So you’re starting to think about the camper van plumbing stage of your build? Well hopefully we can help by sharing what is included in ours, why and how we put it all together.
Camper Van Plumbing
We are super happy with our van life water system and so pleased we opted to invest in a hot water heater. As we have a shower too, it makes for very comfortable living.
We happen to have a LWB Mercedes Sprinter. But the camper van water system we installed is completely versatile and thus universal for any make of van conversion.
Disclaimer: We’re not professional plumbers. All the skills we employed in converting our van are completely self taught. So, basically, if you follow what we did and something goes wrong, like you err… flood your van. That’s on you. Just saying!
Camper Water System Diagram
Here’s our camper plumbing diagram to give you an overview of how our water system is connected. We’ll get into the nitty gritty below!
Camper Water Tanks
So there’s a few important things you’re going to have to decide early on when it comes to your van conversion water system.
First up is how much water capacity you need. And the best way to work this out is to do a rough calculation of how much water you think you’ll be using per day in the van. Break it down for cooking, drinking, washing the pots and washing yourself.
Then multiply that by how many days you’d realistically want to go in between fill ups to get your fresh water tank capacity.
As a comparison we (2 adults living full time in our van) use between 15-20L of water per day. So our 100L fresh water tank lasts us 5-7 days.
Of course it’s impossible to work out exactly, but you should try to calculate a rough estimate for your circumstances.
Then based on that you need to look at where the size tanks you need will actually fit on your vehicle. And whether you want them to be underslung or not.
And lastly, are you going to have hot water? Because as nice as it is, if you aren’t including a van shower and just using your van conversion for the odd getaway, it might not be worth the expense or effort.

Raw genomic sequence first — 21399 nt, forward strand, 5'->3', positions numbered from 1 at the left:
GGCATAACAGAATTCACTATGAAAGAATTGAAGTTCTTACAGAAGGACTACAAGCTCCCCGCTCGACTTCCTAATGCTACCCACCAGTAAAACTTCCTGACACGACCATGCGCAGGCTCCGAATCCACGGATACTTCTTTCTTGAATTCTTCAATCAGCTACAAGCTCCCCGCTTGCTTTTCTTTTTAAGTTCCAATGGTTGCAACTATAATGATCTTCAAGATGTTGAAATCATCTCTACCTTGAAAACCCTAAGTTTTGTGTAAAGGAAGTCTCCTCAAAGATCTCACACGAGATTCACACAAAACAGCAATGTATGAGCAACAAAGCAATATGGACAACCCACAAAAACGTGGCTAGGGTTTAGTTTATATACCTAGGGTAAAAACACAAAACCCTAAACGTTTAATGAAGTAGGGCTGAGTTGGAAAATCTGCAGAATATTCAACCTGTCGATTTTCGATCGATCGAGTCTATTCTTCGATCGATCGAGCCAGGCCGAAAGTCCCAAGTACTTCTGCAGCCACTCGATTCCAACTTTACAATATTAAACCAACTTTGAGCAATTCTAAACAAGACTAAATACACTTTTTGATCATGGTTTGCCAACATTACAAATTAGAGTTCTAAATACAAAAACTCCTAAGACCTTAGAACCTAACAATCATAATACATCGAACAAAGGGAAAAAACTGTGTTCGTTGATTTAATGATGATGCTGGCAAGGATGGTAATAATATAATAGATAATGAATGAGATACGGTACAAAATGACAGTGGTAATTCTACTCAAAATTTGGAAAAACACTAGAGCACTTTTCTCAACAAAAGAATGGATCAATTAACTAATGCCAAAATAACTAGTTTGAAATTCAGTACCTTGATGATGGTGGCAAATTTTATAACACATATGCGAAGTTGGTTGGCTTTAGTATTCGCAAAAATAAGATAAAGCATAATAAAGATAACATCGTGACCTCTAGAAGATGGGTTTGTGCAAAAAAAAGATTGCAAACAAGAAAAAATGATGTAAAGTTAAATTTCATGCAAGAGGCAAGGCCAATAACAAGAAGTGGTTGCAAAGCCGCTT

We live in ours full time so for us it makes complete sense to have the luxury of hot water.
Campervan Fresh Water Tank
Okay, so you’ve worked out a guesstimate of how much fresh water you’ll be needing to accompany you on your adventures. And you’ve looked at options for where you can physically put it within your camper van plumbing system.
We have our 100L fresh camper water tank inside. There were a couple of factors behind this decision. Firstly, in order for it to be underslung and have room for the other underslung amenities, we would have had to move our spare wheel onto the back doors.
An extra job and expense we didn’t want. Especially being as we have a fixed bed so had plenty of space in the garage for it.
The other reason is that we knew we were going to be living in the van over a UK winter. Which was going to be uncomfortable enough without being able to make a brew first thing because the water is frozen.
The dimensions of the 100L camper water tank we have are 1016 x 445 x 241 mm. It slots neatly between the wheel arch box and our under bed cupboard. We built a base for it to sit in which is bracketed to the floor. With the tank ratchet strapped to that, so it can’t move at all.
Camper Van Waste Water Tank
It’s a little more difficult to work out what size grey water tank for your camper van plumbing will be best.
But most people tend to half the capacity of their fresh water tank. We have a 52L one. It works well for us as our campervan water tanks usually need emptying and filling around the same time.
But because we use a non-toxic, plant based washing up liquid we do give ourselves a little extra capacity by emptying our washing up bowl outside when it is appropriate to do so.
We bought our 52L Sprinter grey water tank as a kit which came with the underslung fixings. We opted to put it outside. Because it’s both more convenient to empty that way and we wanted to put it as close to our shower and sink as possible.
So it sits directly underneath our shower and sink, up in the sill cavity behind the driver’s seat. We had to drill a couple more holes in the cross beams of the chassis for the brackets, but it was still straightforward to do.
The company we got it from does lots of these kits for specific van makes and models. So if you’re in the UK, it’s highly likely they’ll have a kit for your van conversion.
Van build tip: Put some extra nyloc nuts on your bolts to prevent those bad boys shaking loose.
Watch us installing our campervan water tanks:
Van Conversion Water Heater
We’ll just briefly mention our sprinter van water heater here, because again it’s universal and we go over it all in more detail in a dedicated review post.